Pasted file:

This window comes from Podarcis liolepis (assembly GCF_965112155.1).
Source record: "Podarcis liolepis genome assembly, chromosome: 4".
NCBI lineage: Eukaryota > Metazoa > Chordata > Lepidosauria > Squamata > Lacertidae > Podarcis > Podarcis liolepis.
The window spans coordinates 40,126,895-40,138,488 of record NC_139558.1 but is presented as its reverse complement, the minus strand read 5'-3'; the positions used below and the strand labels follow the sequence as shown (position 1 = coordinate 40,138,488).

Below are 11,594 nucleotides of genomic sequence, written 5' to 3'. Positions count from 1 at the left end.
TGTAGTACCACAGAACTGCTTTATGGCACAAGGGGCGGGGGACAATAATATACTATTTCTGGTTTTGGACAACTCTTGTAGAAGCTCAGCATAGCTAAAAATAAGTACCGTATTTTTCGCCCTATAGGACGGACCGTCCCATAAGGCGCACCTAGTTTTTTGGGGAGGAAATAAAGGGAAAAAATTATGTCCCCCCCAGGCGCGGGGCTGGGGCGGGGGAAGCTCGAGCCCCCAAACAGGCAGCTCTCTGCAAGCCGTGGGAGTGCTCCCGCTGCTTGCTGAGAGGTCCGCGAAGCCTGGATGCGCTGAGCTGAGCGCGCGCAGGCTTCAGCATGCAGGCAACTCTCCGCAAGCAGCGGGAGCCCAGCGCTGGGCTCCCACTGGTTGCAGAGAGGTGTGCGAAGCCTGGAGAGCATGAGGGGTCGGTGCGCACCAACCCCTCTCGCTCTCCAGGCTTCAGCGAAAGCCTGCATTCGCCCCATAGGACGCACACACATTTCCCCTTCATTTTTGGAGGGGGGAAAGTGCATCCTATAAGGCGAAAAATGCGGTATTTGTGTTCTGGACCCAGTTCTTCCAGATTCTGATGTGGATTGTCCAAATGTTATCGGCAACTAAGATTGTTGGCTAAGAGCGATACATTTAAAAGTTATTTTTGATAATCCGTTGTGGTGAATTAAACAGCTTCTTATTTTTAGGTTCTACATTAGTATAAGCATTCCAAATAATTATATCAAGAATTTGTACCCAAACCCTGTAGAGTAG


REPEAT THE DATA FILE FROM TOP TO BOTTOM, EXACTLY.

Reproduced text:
This window comes from Podarcis liolepis (assembly GCF_965112155.1).
Source record: "Podarcis liolepis genome assembly, chromosome: 4".
NCBI lineage: Eukaryota > Metazoa > Chordata > Lepidosauria > Squamata > Lacertidae > Podarcis > Podarcis liolepis.
The window spans coordinates 40,126,895-40,138,488 of record NC_139558.1 but is presented as its reverse complement, the minus strand read 5'-3'; the positions used below and the strand labels follow the sequence as shown (position 1 = coordinate 40,138,488).

Below are 11,594 nucleotides of genomic sequence, written 5' to 3'. Positions count from 1 at the left end.
TGTAGTACCACAGAACTGCTTTATGGCACAAGGGGCGGGGGACAATAATATACTATTTCTGGTTTTGGACAACTCTTGTAGAAGCTCAGCATAGCTAAAAATAAGTACCGTATTTTTCGCCCTATAGGACGGACCGTCCCATAAGGCGCACCTAGTTTTTTGGGGAGGAAATAAAGGGAAAAAATTATGTCCCCCCCAGGCGCGGGGCTGGGGCGGGGGAAGCTCGAGCCCCCAAACAGGCAGCTCTCTGCAAGCCGTGGGAGTGCTCCCGCTGCTTGCTGAGAGGTCCGCGAAGCCTGGATGCGCTGAGCTGAGCGCGCGCAGGCTTCAGCATGCAGGCAACTCTCCGCAAGCAGCGGGAGCCCAGCGCTGGGCTCCCACTGGTTGCAGAGAGGTGTGCGAAGCCTGGAGAGCATGAGGGGTCGGTGCGCACCAACCCCTCTCGCTCTCCAGGCTTCAGCGAAAGCCTGCATTCGCCCCATAGGACGCACACACATTTCCCCTTCATTTTTGGAGGGGGGAAAGTGCATCCTATAAGGCGAAAAATGCGGTATTTGTGTTCTGGACCCAGTTCTTCCAGATTCTGATGTGGATTGTCCAAATGTTATCGGCAACTAAGATTGTTGGCTAAGAGCGATACATTTAAAAGTTATTTTTGATAATCCGTTGTGGTGAATTAAACAGCTTCTTATTTTTAGGTTCTACATTAGTATAAGCATTCCAAATAATTATATCAAGAATTTGTACCCAAACCCTGTAGAGTAG